Apr 20

Dodger bullpen just sad

The 2011 Dodger bullpen to date:

Jonathan Broxton: 7 1/3 innings, 13 baserunners, five strikeouts
Hong-Chih Kuo (disabled list): 2 2/3 innings, five baserunners, four strikeouts
Matt Guerrier: 8 2/3 innings, six baserunners, five strikeouts
Kenley Jansen: 8 2/3 innings, 19 baserunners, 13 strikeouts
Blake Hawksworth: 9 2/3 innings, 13 baserunners, six strikeouts
Mike MacDougal: 7 1/3 innings, nine baserunners, four strikeouts
Lance Cormier: seven innings, 16 baserunners, two strikeouts
Ramon Troncoso: 2 2/3 innings, 12 baserunners, zero strikeouts
Total: 54 innings, 93 baserunners, 39 strikeouts

Hmm …

At least Vicente Padilla might be back soon. He struck out three in 1 1/3 innings Tuesday in his second minor-league rehab outing. He could replace Troncoso.

Will Rubby De La Rosa get a rapid promotion like Jerry Sands? It doesn’t seem impossible, though I think the Dodgers would like the inexperienced minor-leaguer to get more starting-pitcher innings under his belt.

Jansen’s performance has been shocking, but I would keep him on the major-league roster for now.

* * *

Not that I’m expecting Ivan De Jesus Jr. to be a savior for the moribund offense, but with journeyman Aaron Miles offering seven singles, a double, an HBP, a sacrifice and no walks in 37 plate appearances, maybe Don Mattingly could throw some at-bats to the kid.

About that offense, here’s Tony Jackson of ESPNLosAngeles.com:

… When you really examine it, though, it isn’t that hard to figure out. Juan Uribe, as he has done for most of his career, continues to flail at just about anything that is thrown within a mile of the strike zone. James Loney has brought his second-half nosedive of 2010 into 2011. And how about that pinch-hitting appearance by the still-gimpy Marcus Thames in the seventh inning, when he whiffed on three consecutive pitches from Braves reliever Jonny Venters with the tying run on third and one out?

And speaking of key situations, the Dodgers (8-10) — who fell into a third-place tie with the San Diego Padres in the National League West and still trail the division-leading Colorado Rockies by 4 1/2 games — are now hitting .184 (28 for 152) for the season with runners in scoring position, with 35 strikeouts.

And after Casey Blake grounded out to leave the bases loaded in the seventh, at a point when the Dodgers trailed by one run, the Dodgers were hitless in eight at-bats this year with the bases jammed. Not sure which is worse, the fact they have gone 18 games without getting a hit with the bases loaded, or the fact they have had the bases loaded for just eight at-bats. …

Even more simply, the Dodger offense has a .306 on-base percentage and a .344 slugging percentage. Not far from what was predicted, not enough to get the job done, especially with the pitching staff’s disappointing 4.87 ERA.

Mar 03

Looking back on a quake-free year in San Francisco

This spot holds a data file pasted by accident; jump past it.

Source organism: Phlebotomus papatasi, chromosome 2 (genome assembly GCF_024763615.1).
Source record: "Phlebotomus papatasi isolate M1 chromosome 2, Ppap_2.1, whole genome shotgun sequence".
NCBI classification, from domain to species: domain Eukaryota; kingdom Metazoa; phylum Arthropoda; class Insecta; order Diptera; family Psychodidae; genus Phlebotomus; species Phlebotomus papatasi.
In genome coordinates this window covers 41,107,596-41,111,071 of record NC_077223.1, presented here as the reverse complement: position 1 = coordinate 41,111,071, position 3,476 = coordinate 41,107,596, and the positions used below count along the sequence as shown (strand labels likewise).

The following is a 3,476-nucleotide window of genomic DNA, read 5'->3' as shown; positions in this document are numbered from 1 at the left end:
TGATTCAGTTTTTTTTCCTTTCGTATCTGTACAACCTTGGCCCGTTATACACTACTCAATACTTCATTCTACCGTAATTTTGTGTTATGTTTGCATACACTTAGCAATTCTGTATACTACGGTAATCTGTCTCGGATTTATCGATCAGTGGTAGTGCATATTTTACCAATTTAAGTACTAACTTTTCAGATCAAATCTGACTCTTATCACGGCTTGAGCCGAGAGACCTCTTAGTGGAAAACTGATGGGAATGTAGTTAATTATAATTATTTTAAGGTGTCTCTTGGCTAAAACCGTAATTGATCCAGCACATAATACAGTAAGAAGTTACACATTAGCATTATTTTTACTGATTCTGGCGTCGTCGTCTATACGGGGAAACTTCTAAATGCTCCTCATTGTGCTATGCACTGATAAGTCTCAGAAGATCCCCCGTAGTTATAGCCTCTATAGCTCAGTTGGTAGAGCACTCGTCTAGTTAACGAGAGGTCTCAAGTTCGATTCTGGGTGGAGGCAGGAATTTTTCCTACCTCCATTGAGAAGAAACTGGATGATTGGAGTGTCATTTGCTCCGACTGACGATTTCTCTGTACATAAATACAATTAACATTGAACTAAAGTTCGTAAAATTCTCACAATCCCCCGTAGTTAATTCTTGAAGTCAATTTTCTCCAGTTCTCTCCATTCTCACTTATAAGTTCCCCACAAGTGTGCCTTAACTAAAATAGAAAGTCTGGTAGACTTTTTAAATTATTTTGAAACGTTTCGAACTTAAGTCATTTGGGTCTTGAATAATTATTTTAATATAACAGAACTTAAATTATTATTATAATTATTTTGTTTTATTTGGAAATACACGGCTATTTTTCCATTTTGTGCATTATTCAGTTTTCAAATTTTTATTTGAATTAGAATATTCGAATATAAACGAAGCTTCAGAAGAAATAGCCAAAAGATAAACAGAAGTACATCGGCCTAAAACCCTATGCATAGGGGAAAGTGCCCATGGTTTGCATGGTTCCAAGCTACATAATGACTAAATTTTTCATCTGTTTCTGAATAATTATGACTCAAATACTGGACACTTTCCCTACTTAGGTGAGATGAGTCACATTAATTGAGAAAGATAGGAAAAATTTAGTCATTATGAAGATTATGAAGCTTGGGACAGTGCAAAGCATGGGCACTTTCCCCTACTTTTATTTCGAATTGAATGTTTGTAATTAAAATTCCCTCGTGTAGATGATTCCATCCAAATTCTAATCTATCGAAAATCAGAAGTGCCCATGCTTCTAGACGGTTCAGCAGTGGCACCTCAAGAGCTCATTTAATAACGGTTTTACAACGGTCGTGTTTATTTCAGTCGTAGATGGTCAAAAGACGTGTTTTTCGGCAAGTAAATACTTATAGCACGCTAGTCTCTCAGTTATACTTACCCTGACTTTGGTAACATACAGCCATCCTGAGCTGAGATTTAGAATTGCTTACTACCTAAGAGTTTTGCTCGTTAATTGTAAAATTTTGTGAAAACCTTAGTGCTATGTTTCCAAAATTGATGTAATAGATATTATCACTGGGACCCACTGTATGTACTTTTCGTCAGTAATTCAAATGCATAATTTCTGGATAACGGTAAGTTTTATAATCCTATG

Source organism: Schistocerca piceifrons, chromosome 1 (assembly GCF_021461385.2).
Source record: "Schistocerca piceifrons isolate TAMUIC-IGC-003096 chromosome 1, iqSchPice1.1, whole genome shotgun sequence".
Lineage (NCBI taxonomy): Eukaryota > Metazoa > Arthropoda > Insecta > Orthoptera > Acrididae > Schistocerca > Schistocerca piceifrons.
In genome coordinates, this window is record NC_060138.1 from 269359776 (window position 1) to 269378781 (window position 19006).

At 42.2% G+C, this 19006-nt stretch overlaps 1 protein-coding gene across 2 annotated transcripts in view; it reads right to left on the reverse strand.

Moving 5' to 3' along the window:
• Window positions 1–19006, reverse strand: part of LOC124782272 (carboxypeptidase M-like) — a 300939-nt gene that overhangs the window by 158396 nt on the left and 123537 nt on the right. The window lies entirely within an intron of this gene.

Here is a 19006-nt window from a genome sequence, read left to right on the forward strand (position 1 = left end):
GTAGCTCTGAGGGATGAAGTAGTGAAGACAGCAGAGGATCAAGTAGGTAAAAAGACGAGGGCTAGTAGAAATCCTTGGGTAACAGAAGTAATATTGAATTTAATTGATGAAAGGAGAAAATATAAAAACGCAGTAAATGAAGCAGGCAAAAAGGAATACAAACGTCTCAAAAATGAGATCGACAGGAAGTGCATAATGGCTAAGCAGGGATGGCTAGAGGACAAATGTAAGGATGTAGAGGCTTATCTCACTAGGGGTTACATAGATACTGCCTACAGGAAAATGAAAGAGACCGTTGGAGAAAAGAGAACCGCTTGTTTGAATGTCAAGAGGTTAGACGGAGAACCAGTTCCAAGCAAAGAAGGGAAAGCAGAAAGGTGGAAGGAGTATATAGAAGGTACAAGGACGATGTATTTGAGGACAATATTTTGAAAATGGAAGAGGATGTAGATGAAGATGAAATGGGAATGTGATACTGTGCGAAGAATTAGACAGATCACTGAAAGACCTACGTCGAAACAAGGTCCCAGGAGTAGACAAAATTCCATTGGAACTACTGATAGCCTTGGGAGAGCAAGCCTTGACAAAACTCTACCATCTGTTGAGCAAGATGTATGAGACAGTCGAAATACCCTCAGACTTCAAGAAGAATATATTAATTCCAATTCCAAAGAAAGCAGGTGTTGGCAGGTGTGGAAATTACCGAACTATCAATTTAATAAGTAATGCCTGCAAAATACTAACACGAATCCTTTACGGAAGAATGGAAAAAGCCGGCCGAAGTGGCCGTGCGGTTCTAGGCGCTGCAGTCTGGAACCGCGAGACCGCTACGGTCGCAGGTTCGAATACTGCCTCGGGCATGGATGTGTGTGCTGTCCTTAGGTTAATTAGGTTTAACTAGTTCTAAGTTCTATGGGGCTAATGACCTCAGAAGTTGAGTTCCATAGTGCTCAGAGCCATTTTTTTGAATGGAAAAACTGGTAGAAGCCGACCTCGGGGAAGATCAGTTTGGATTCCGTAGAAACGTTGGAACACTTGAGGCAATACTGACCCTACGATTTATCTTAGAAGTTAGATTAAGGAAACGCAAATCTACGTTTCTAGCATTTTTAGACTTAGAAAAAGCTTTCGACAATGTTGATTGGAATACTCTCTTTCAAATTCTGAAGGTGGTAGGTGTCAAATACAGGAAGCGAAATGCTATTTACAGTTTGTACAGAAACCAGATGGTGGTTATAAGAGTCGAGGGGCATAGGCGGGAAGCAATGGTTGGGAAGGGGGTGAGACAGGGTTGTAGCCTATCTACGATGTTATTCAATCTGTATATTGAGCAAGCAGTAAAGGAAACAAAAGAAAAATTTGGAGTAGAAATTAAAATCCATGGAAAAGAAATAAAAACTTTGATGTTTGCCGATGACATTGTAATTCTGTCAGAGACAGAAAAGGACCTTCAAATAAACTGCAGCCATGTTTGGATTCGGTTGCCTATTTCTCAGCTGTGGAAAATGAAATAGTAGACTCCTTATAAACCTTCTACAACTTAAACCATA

With Giants righty Matt Cain having to rest an inflamed elbow, Grant Brisbee of McCovey Chronicles uses the occasion to marvel at San Francisco’s 2010:

It’s tough to explain now. The Giants won it all. It’s hard to go back and rediscover that sense of urgency. What were we all worried about? The trick is to start the season with a garbage offense, and then a) hope that a journeyman minor league free agent turns into vintage Carlos Beltran, b) count on a rookie catcher to come up and propel the offense for a month, and c) scour the waiver wire in case there are teams in Florida giving away productive outfielders. It turns out we were just being paranoid.

But when you hear this

“(Cain) has not thrown a baseball since he came down with elbow inflammation on Sunday, making it seem unlikely he will miss only one turn in the rotation. At the same time, he seems totally unconcerned about what he confessed is the first elbow issue of his career.”

… you remember why there was urgency in the first place. The Giants were built around young pitching. Young pitching is beautiful, like, oh, a shiny idol made of solid gold. But while you stand there, mouth agape, marveling at the golden treasure, you hear the boulder. The boulder isn’t evil. It’s just obeying the laws of physics. And it’s going to crush you. It’s going to crush you real dead-like. …

And when I hear that Matt Cain’s elbow is barking, it makes me appreciate just how danged fortunate the Giants and their fans all were. The Giants made it through an entire season with four young starting pitchers, and there weren’t any injury concerns. They didn’t have to recall Todd Wellemeyer. They didn’t have to shoehorn in Henry Sosa for a start or two. The young pitchers were good, and they were healthy. …

It was special. Never take it for granted.

* * *

Alex Belth of Bronx Banter passes along Duke Snider stories from oldtime scribes Roger Angell and Dick Young.

* * *

There will be a $1 Dodger Dog day at Dodger Stadium on May 30 when the Rockies play.

* * *

This morning, the Dodgers played a ‘B’ game in which Ted Lilly made his first spring appearance, as Tony Jackson of ESPNLosAngeles.com notes. And as Ken Gurnick of MLB.com notes, Lilly’s relief crew included three former No. 1 picks – Zach Lee, Ethan Martin and Aaron Miller – whose signing bonuses alone totaled nearly $8 million. Lee was the only one of the trio to allow a run.

Later on, the Dodgers have their first night game of Spring Training …

Dodgers at Reds, 6:05 p.m.